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This post, by Tim Evans, analyzes the relationship between school district fragmentation and the role it may play in fostering and maintaining a racially and economically segregated state.
New Jersey has an overabundance of small school districts when compared nationally
The level of government at which public schools are operated and funded varies widely from one part of the country to another. New Jersey’s public school landscape is particularly fragmented—it averages 28 school districts per county, the most of any state, and averages just under 15,000 residents per school district, well below the national average of 23,344. New Jersey Future has written about how New Jersey’s fragmented collage of public school districts leads to land-use incentives that discourage residential development. We are interested in exploring whether this fragmented system may also contribute to residential segregation, both by income and by race.
New Jersey Future has compared New Jersey’s 21 counties with a set of counties in nearby states (including some that are major destinations for New Jersey out-migrants) where the provision of public education is organized differently, to see if the degree of fragmentation appears to be related to the degree to which certain disadvantaged groups (lower-income, Black, and Hispanic populations) tend to be concentrated in relatively few neighborhoods. We included in the comparison a number of counties in states where schools are run at the county level, as well as looking at statewide data in Hawaii, which is unique in having a single statewide school district. County-run school districts—as in Maryland, Virginia, and North Carolina—generally serve much larger populations than those run at the sub-county level, as they are in New Jersey, New York, Pennsylvania, and Delaware (see graphic).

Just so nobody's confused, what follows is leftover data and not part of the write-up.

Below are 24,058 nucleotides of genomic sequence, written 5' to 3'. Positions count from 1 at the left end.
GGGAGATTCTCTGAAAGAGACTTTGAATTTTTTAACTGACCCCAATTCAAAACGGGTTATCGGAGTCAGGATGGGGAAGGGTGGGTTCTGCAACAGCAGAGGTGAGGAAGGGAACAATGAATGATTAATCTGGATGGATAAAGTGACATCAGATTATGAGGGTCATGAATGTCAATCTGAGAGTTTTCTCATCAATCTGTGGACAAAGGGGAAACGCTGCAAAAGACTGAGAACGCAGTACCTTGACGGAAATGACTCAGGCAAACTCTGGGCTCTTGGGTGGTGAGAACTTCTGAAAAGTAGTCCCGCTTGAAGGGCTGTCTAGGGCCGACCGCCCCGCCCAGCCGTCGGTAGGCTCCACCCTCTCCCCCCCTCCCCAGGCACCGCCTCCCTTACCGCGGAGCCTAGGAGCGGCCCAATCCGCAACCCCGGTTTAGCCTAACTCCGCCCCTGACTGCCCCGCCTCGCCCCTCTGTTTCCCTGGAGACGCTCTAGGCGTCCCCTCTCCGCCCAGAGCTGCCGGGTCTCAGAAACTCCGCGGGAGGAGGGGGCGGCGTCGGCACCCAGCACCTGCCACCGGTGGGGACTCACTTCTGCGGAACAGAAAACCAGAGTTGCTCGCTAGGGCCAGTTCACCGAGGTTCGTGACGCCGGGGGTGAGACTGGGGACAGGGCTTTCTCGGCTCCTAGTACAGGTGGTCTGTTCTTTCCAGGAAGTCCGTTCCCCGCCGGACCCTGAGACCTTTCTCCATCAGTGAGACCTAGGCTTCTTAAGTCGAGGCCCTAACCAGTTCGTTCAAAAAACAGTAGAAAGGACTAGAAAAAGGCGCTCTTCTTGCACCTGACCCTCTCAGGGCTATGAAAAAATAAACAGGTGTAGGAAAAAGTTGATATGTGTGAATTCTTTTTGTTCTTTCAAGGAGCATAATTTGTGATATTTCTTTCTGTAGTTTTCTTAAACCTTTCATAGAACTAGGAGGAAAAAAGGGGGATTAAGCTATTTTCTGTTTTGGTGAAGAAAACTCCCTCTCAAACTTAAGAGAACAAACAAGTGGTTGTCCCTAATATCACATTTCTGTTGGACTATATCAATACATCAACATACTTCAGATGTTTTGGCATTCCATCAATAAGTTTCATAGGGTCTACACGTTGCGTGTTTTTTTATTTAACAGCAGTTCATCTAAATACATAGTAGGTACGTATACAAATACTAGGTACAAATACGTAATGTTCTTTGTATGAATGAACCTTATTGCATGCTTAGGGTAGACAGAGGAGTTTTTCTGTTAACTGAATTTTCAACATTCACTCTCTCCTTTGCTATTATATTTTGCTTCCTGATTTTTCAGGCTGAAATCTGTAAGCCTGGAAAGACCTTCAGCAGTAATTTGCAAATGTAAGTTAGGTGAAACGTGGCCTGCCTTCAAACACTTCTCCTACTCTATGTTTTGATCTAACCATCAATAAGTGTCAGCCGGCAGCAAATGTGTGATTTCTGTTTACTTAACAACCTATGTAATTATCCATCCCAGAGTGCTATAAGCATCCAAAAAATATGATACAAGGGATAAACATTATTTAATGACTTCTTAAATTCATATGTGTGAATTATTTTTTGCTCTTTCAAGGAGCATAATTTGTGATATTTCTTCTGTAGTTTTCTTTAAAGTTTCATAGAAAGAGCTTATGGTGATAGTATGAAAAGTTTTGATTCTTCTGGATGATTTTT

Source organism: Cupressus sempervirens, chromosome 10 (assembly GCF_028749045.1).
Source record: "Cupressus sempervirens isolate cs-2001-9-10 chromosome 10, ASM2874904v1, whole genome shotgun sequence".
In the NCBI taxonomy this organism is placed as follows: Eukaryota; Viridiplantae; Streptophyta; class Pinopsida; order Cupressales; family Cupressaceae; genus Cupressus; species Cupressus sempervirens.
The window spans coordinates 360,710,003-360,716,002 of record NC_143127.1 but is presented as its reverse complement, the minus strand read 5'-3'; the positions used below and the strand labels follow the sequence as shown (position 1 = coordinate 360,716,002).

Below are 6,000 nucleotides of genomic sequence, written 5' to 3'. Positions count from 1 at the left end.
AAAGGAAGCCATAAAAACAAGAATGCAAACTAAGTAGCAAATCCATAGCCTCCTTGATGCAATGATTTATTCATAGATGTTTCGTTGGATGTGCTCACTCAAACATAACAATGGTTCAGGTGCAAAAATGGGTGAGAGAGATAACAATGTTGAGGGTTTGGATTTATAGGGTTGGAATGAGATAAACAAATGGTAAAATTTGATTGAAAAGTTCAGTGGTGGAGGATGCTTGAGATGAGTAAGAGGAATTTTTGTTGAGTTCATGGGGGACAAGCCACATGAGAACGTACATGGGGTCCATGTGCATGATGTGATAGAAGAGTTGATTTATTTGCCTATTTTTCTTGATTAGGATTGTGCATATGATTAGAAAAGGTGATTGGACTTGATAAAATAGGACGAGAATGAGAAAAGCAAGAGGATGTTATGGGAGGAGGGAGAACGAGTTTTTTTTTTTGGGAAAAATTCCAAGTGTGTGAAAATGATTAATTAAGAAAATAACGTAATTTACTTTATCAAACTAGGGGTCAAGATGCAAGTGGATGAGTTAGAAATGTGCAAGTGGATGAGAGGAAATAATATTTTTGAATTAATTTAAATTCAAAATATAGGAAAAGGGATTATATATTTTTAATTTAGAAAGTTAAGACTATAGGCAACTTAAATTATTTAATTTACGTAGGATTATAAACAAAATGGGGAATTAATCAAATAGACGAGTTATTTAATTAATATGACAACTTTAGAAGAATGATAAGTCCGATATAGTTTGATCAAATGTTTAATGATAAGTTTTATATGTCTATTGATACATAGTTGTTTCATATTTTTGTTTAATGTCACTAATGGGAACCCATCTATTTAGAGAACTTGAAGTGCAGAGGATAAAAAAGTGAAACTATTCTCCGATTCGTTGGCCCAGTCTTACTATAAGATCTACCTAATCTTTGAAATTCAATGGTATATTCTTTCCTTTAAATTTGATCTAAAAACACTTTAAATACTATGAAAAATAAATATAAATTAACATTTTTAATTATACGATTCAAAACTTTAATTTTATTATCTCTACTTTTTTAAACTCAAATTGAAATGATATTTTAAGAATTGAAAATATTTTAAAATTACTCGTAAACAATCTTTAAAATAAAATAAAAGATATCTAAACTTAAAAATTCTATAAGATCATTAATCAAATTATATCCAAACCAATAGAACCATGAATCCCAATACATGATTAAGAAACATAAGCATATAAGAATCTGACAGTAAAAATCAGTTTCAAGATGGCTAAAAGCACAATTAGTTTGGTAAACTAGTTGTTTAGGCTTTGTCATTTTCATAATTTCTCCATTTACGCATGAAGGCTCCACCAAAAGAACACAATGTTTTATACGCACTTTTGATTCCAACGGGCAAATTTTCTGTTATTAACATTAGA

There is a relationship between district fragmentation and segregation
The results of our analysis strongly suggest a relationship between the degree of fragmentation in the organization of public education and the degree of residential segregation. The same incentives that intensify both competition for commercial and industrial properties and resistance to residential development when the units of competition are smaller also appear to result in higher degrees of segregation by race and by income. For example, when looking at what percent of a county’s poor population lives in a high-poverty neighborhood (see graphic), it is counties in New Jersey and New York—the two states with the most fragmented systems of public education—that dominate the top of the list. Meanwhile, the counties with countywide school systems are generally clustered near the bottom. Even the two North Carolina counties, which are each dominated by a single large city, outperform many of the New Jersey counties on the list, despite the fact that large cities are where high-poverty neighborhoods are most frequently found.
Results are similar for segregation by race, where counties with countywide school districts tend to have smaller percentages of their Black and Hispanic residents living in majority-Black or majority-Hispanic neighborhoods, respectively, relative to the overall sizes of their minority populations than is true in counties with more fragmented school districts like New Jersey’s.
More localized responsibility for school funding appears to make discriminatory impulses not only more of a cold, calculated fiscal strategy but also easier to carry out via localized land-use decision-making. If we want to address New Jersey’s status as one of the most segregated states in the country, mitigating these incentives by organizing and funding public education at a higher level of government might be a good place to start.
See the full report here.